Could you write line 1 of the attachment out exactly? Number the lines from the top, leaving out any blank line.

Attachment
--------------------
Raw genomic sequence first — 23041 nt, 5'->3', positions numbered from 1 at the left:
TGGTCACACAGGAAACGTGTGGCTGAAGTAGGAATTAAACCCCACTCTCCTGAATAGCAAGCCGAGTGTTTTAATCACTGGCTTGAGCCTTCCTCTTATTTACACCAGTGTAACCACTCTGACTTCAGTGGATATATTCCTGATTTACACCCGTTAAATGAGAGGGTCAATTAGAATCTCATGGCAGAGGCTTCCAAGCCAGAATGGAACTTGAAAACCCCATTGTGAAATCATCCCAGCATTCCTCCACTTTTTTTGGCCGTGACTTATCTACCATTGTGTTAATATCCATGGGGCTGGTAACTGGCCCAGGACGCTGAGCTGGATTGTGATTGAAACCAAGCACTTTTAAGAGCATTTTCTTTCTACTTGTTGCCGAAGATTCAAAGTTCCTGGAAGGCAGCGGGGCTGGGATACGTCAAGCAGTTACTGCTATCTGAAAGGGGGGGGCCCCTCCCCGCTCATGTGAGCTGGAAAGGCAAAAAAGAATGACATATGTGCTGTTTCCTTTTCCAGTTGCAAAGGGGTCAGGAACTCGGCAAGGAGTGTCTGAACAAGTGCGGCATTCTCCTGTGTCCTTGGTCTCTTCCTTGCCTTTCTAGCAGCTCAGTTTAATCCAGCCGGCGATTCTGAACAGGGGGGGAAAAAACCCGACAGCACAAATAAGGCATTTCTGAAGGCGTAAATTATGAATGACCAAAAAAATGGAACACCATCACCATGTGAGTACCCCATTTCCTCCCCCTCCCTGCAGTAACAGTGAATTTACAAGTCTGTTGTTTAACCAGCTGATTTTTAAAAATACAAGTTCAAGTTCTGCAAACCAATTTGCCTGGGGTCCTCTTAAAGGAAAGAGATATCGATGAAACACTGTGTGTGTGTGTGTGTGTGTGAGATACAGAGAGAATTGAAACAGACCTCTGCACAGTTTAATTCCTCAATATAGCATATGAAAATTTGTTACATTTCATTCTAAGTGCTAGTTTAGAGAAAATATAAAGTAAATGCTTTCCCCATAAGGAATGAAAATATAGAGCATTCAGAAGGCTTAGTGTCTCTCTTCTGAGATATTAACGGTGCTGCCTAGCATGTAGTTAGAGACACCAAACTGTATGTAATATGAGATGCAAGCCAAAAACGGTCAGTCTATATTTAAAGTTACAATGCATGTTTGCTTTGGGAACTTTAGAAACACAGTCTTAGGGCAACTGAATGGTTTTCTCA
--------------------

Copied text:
Raw genomic sequence first — 23041 nt, 5'->3', positions numbered from 1 at the left: